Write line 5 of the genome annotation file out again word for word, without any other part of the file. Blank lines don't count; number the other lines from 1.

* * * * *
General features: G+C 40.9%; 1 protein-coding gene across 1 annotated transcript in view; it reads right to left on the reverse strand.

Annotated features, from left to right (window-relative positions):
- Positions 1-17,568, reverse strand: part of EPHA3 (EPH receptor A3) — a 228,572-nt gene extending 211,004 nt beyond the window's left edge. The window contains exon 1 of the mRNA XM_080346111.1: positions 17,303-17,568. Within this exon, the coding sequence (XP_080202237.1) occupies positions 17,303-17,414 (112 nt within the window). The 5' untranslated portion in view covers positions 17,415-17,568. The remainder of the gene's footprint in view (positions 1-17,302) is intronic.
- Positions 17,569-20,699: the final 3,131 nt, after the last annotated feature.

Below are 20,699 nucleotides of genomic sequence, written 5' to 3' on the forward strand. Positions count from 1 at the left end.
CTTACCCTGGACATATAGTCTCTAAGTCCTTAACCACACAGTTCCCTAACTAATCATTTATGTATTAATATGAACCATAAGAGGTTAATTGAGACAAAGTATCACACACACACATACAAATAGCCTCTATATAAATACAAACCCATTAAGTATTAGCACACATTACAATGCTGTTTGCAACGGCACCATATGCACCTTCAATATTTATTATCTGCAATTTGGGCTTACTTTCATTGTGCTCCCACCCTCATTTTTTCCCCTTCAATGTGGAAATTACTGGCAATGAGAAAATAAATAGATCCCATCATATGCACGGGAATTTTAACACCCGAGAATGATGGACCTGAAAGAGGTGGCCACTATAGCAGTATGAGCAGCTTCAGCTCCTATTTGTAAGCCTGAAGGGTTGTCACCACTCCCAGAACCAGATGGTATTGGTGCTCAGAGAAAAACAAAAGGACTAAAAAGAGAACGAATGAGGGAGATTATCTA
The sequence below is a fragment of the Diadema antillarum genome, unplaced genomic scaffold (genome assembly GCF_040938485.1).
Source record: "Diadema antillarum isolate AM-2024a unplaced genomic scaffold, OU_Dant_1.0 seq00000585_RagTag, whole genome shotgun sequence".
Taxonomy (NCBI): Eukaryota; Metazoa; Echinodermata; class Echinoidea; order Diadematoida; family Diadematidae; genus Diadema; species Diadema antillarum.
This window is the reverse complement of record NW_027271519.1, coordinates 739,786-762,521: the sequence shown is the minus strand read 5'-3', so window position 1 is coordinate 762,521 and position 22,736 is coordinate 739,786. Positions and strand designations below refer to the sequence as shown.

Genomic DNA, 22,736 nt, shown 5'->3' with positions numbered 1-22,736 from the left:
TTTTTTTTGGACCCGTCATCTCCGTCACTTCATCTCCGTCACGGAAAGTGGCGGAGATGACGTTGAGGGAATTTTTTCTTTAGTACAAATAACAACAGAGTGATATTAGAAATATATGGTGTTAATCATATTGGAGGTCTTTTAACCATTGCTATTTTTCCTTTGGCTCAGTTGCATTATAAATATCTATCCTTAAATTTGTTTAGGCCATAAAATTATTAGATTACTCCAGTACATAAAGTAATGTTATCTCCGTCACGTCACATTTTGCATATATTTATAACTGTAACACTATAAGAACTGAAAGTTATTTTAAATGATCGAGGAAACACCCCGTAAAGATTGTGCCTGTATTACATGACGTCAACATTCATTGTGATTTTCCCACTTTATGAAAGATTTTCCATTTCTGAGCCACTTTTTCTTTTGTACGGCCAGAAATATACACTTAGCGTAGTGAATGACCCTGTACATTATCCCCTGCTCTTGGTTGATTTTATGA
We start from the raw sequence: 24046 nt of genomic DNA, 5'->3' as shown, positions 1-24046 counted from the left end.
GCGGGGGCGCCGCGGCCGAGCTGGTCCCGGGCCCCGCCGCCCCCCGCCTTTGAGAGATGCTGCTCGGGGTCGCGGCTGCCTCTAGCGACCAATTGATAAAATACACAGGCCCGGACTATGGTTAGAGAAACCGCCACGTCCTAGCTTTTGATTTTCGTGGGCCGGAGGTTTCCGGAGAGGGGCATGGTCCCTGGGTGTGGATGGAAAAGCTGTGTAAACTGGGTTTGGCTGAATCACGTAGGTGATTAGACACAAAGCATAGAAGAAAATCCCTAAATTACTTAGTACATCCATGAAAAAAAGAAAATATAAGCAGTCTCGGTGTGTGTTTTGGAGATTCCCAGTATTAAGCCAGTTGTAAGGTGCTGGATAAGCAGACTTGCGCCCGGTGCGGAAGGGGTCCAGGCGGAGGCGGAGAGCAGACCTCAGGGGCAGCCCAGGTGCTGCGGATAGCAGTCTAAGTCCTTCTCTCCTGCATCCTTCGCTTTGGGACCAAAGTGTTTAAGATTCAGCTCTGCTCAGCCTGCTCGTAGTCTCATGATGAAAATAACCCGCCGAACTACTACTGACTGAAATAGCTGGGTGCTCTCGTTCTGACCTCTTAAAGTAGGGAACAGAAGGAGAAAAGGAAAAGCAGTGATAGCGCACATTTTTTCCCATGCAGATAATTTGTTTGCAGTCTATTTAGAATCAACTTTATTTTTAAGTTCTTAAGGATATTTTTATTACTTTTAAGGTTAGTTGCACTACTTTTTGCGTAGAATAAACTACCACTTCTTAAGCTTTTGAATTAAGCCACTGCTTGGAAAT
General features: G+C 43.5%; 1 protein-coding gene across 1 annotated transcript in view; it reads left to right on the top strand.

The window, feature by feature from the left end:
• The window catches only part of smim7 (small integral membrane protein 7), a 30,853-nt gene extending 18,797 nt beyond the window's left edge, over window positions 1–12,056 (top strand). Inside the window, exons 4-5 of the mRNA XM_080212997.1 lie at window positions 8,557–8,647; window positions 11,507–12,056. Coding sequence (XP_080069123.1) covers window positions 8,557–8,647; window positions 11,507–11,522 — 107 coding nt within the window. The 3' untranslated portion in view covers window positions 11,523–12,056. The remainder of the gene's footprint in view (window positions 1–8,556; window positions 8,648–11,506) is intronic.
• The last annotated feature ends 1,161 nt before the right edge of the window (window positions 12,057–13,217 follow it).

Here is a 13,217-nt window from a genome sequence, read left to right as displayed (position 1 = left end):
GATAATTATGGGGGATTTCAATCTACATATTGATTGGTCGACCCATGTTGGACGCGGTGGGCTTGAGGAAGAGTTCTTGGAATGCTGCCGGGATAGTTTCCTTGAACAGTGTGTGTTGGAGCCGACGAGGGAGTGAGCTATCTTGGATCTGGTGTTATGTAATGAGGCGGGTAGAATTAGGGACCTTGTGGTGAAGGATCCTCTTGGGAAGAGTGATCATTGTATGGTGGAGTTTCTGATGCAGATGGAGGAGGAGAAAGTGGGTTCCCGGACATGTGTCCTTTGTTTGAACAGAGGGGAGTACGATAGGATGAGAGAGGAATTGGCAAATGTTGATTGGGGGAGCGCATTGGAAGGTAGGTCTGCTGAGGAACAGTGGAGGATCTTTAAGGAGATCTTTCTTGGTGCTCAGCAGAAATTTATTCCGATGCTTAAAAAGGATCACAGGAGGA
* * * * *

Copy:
Below are 20,699 nucleotides of genomic sequence, written 5' to 3' on the forward strand. Positions count from 1 at the left end.